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Handuraw Project 1
DIGITIZING DOCUMENTS. One of the historical documents archived within the Museo de Oro, Xavier University - Ateneo de Cagayan’s museum, is being digitized for preservation. Proper lighting is used for the process. Supplied photo.

Remembering the past is one way to understand the present and to be aware of the possibilities the future holds.

The Xavier Center for Culture and the Arts (XCCA), Xavier University - Ateneo de Cagayan’s organization for cultural and artistic programs, initiated Handuraw sa Kinaadmanong Bahandi sa Mindanao (Image of the Treasured Wisdom of Mindanao), a digitization project of the archival collections of Museo de Oro.

Recalling the olden days of Northern Mindanao involves preserving documents that contain records of relevant periods in the region’s history it is also a way to store selected historical documents within the university’s museum.

Funded by the National Commission for Culture and the Arts (NCCA), through the Subcommission on Cultural Heritage, the project encompasses scanning and taking of photos of the contents of the documents before transferring them into the computers for storage.

“These [documents] have local, regional, and national value because of their historical, cultural, and heritage significance,” XCCA director Hobart Savior stated in an academic forum last September within the university campus where he presented the progress of the project. Savior also authored the project’s proposal to the NCCA.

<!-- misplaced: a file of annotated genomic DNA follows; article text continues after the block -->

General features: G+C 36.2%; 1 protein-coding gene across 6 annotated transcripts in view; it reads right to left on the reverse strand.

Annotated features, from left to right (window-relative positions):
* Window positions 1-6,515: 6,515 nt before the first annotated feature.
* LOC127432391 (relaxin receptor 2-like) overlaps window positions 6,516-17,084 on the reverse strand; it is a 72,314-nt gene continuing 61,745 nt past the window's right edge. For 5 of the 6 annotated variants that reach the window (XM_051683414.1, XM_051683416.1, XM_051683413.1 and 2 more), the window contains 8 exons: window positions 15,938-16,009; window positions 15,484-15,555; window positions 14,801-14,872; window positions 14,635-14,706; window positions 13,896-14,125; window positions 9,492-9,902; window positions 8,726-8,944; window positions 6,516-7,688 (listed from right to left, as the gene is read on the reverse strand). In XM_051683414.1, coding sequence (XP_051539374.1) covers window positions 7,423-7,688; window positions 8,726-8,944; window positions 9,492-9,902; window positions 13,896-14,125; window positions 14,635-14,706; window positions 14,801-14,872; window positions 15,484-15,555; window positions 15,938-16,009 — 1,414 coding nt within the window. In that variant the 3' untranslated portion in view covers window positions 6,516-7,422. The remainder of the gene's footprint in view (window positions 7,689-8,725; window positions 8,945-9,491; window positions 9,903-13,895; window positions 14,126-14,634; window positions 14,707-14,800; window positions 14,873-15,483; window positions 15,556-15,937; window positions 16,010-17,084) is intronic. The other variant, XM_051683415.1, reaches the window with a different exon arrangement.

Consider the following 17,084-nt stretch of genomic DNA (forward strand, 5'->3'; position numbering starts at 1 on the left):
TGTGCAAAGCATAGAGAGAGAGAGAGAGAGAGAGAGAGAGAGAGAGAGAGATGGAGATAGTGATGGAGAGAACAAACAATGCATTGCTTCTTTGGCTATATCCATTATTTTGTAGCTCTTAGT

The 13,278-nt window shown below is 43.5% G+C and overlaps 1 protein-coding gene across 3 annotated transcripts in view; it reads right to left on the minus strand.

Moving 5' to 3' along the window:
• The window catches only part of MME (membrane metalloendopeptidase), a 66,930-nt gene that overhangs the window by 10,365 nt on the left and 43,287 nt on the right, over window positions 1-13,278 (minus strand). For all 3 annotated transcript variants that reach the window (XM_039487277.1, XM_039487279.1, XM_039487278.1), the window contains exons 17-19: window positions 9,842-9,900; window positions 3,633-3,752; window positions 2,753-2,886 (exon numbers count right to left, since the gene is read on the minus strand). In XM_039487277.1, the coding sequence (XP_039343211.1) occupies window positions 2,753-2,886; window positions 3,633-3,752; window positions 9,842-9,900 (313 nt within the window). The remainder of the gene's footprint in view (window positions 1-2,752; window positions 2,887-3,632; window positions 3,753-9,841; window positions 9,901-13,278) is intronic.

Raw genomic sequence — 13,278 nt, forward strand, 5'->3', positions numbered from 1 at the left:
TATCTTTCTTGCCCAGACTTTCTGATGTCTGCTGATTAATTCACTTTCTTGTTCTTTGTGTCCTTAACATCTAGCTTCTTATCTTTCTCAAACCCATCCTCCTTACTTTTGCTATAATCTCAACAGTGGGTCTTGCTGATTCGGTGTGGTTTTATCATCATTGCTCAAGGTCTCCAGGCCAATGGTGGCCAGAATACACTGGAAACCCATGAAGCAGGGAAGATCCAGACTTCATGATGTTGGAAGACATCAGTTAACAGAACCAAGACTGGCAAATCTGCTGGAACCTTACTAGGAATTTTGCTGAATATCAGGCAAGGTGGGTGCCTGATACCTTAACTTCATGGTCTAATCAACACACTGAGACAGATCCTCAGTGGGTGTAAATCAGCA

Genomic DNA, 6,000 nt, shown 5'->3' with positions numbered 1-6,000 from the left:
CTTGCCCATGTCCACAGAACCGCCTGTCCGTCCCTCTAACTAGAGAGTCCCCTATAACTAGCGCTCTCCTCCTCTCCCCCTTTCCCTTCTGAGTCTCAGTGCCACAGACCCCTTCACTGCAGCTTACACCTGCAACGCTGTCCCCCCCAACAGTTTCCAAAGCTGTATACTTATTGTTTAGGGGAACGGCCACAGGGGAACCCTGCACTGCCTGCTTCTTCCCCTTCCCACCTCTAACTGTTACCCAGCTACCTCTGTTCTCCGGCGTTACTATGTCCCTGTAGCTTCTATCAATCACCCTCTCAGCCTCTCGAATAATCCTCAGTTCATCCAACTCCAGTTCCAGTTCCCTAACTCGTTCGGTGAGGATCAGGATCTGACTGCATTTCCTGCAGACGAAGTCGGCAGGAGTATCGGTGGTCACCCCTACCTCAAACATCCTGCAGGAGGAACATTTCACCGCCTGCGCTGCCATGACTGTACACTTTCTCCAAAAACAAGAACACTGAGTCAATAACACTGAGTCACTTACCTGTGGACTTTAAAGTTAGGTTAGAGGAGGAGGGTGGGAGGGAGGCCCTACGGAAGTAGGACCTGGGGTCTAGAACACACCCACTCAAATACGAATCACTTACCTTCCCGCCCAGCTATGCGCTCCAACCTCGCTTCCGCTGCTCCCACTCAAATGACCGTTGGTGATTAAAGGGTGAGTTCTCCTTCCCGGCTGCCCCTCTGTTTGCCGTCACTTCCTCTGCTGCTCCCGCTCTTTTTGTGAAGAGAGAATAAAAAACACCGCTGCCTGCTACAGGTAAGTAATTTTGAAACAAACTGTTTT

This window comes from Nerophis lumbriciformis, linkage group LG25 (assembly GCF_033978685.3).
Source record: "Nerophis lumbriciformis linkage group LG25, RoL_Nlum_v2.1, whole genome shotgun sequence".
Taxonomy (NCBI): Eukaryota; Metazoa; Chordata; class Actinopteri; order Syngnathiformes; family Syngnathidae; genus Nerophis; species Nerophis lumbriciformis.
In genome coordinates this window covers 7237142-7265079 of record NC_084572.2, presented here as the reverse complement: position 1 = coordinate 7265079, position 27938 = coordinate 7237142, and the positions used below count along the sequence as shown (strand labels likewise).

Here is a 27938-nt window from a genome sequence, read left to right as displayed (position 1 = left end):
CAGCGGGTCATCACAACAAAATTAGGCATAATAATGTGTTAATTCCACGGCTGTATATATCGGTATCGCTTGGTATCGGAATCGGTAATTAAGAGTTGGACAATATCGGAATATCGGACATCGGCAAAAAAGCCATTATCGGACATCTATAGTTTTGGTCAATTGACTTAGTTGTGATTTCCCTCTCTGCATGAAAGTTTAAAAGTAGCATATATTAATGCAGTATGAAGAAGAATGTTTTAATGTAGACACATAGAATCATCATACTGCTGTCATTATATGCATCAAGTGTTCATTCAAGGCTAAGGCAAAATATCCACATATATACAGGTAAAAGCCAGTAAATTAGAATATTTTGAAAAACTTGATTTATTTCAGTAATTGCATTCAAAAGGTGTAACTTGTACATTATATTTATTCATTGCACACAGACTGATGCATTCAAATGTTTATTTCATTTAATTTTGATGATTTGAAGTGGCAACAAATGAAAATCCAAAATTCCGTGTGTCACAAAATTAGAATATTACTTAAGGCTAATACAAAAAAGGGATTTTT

Periods in history

The archived documents span from the Spanish colonization of the Philippines to the American occupation and the pre-Second World War era.

These include newspapers circulated across Camiguin and CDO decades before the latter was chartered as a city in the 1950s; books covering the legal bases that govern the Philippine islands during the Spanish colonization period; volumes where religious rites and sacraments that were presided in Camiguin, Jasaan, and Tagoloan municipalities to convert residents had been recorded; and epics from indigenous tribes around the region.

Some of these documents – such as the epics – had been collected by the late Fr Francisco Demetrio SJ, the founder of the university’s 51-year-old Museo de Oro.

To ensure all this will endure and sustain their contents, modern technology has been utilized as the need suits it despite the gradual and eventual decay of their original tangible copies.

“We are in the digital age, and we have to preserve and protect our archives here in Museo de Oro for the purpose that they can be availed and accessed by many,” Savior noted.

For education and awareness

Collaborating with the NCCA for this initiative, the project began in July after the National Committee on Archives representative Rosemarie Roque conducted a proper training on how to appropriately digitize historical documents.

With the consultation of Museo de Oro archivist Irene Llesis, the team employed by XCCA conducted the process within the museum by using the right equipment.

As of the first week of October, 85% of progress has been accomplished, with completion slated by the end of the month.

XCCA plans that after these documents have been fully digitized, their electronic copies are projected to be shared witth the academic community and the general public in Northern Mindanao.

“This project ensures availability and accessibility of the digitized materials [and documents] to the public as well as to the educational institutions for the purpose of heritage promotion and awareness,” Savior said.

With the digitization on the works, the project opens the possibility that anyone interested in recalling the past to understand the present can utilize technology and perceive history in a new light.∎ (By Angelo Lorenzo)


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